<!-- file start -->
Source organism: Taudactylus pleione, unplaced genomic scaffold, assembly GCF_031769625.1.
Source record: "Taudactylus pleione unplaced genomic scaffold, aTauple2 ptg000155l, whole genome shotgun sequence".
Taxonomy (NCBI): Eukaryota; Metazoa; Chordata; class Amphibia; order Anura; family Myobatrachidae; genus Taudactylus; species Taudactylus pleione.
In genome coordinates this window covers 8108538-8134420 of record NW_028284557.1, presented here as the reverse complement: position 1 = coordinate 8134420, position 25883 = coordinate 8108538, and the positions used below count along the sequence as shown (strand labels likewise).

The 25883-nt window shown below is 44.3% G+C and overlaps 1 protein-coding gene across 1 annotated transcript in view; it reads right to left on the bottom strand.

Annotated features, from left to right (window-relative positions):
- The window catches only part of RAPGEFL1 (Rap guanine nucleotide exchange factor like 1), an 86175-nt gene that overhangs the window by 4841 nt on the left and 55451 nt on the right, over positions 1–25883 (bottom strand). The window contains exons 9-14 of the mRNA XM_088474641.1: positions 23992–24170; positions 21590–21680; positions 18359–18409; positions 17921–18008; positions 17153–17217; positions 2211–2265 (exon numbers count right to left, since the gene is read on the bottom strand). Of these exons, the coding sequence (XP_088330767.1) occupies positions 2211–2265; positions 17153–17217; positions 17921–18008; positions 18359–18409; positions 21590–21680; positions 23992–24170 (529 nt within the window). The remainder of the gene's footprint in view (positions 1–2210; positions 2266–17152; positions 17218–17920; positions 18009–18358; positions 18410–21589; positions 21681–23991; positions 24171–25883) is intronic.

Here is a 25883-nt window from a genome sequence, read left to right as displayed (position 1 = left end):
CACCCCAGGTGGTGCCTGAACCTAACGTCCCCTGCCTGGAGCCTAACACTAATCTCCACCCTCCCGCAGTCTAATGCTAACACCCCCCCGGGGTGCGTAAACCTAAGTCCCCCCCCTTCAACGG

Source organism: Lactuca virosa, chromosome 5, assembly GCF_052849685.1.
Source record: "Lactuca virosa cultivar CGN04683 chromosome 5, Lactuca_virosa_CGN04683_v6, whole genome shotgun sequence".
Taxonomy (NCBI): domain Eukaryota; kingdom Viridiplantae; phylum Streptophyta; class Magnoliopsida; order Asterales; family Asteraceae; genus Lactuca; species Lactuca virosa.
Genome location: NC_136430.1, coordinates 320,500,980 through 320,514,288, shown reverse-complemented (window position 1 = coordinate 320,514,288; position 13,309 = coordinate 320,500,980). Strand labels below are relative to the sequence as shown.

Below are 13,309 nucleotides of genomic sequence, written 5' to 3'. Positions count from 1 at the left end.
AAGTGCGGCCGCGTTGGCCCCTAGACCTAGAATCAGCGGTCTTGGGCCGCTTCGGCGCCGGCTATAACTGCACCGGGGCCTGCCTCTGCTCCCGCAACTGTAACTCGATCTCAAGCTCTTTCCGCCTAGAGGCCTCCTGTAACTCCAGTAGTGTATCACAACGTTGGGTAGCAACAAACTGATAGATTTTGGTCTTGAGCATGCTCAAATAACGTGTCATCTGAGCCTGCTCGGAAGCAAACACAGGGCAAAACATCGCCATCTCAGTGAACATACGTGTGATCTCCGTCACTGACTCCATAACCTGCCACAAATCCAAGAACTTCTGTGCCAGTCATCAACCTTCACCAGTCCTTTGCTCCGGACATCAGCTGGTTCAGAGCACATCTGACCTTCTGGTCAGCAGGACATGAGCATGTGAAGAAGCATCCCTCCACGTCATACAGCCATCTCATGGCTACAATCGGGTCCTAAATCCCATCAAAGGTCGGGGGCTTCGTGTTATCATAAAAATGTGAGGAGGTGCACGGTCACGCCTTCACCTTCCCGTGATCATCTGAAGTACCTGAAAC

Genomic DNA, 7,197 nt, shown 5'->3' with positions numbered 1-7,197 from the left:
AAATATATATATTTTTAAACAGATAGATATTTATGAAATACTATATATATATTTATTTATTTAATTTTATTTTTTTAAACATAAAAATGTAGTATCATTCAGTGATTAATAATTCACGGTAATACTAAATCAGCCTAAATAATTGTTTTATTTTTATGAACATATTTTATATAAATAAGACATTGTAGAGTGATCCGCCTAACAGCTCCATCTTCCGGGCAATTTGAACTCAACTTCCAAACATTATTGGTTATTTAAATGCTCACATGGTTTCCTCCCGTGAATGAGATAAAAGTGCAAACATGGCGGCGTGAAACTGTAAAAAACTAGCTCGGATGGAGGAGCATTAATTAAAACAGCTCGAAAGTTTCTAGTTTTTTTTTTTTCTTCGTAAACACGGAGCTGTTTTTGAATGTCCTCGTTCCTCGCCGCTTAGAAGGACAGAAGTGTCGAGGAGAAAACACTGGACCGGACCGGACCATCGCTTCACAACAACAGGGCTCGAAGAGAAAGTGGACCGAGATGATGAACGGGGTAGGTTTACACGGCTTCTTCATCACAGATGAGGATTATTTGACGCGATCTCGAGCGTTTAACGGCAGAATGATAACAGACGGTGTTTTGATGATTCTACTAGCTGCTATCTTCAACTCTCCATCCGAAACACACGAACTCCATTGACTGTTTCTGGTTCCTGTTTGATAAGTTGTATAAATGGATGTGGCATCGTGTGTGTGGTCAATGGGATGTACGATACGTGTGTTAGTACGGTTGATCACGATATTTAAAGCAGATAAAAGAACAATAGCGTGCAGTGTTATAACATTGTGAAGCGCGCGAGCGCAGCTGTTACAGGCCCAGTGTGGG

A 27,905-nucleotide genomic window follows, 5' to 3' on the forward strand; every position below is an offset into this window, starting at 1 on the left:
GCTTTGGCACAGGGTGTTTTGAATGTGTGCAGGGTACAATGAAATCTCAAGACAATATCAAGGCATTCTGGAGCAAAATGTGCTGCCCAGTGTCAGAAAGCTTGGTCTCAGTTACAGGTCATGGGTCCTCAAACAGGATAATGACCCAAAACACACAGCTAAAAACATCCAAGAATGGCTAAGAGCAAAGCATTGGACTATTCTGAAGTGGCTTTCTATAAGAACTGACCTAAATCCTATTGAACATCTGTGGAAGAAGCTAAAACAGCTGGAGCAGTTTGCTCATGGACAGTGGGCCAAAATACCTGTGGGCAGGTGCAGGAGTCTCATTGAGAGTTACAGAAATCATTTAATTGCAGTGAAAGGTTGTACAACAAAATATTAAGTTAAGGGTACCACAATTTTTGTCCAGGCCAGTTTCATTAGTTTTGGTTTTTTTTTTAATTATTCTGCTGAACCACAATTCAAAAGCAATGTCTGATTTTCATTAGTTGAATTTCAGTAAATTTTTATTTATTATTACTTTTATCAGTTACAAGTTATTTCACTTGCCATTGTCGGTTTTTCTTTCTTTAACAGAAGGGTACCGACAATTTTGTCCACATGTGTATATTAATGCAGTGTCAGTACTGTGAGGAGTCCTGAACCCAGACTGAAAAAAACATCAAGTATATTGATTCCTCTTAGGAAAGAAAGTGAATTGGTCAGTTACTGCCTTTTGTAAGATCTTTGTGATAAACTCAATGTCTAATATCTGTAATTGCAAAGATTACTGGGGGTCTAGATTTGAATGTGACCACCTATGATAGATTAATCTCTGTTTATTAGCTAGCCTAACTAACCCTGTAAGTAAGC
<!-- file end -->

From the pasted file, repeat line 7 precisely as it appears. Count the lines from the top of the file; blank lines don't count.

- The window catches only part of RAPGEFL1 (Rap guanine nucleotide exchange factor like 1), an 86175-nt gene that overhangs the window by 4841 nt on the left and 55451 nt on the right, over positions 1–25883 (bottom strand). The window contains exons 9-14 of the mRNA XM_088474641.1: positions 23992–24170; positions 21590–21680; positions 18359–18409; positions 17921–18008; positions 17153–17217; positions 2211–2265 (exon numbers count right to left, since the gene is read on the bottom strand). Of these exons, the coding sequence (XP_088330767.1) occupies positions 2211–2265; positions 17153–17217; positions 17921–18008; positions 18359–18409; positions 21590–21680; positions 23992–24170 (529 nt within the window). The remainder of the gene's footprint in view (positions 1–2210; positions 2266–17152; positions 17218–17920; positions 18009–18358; positions 18410–21589; positions 21681–23991; positions 24171–25883) is intronic.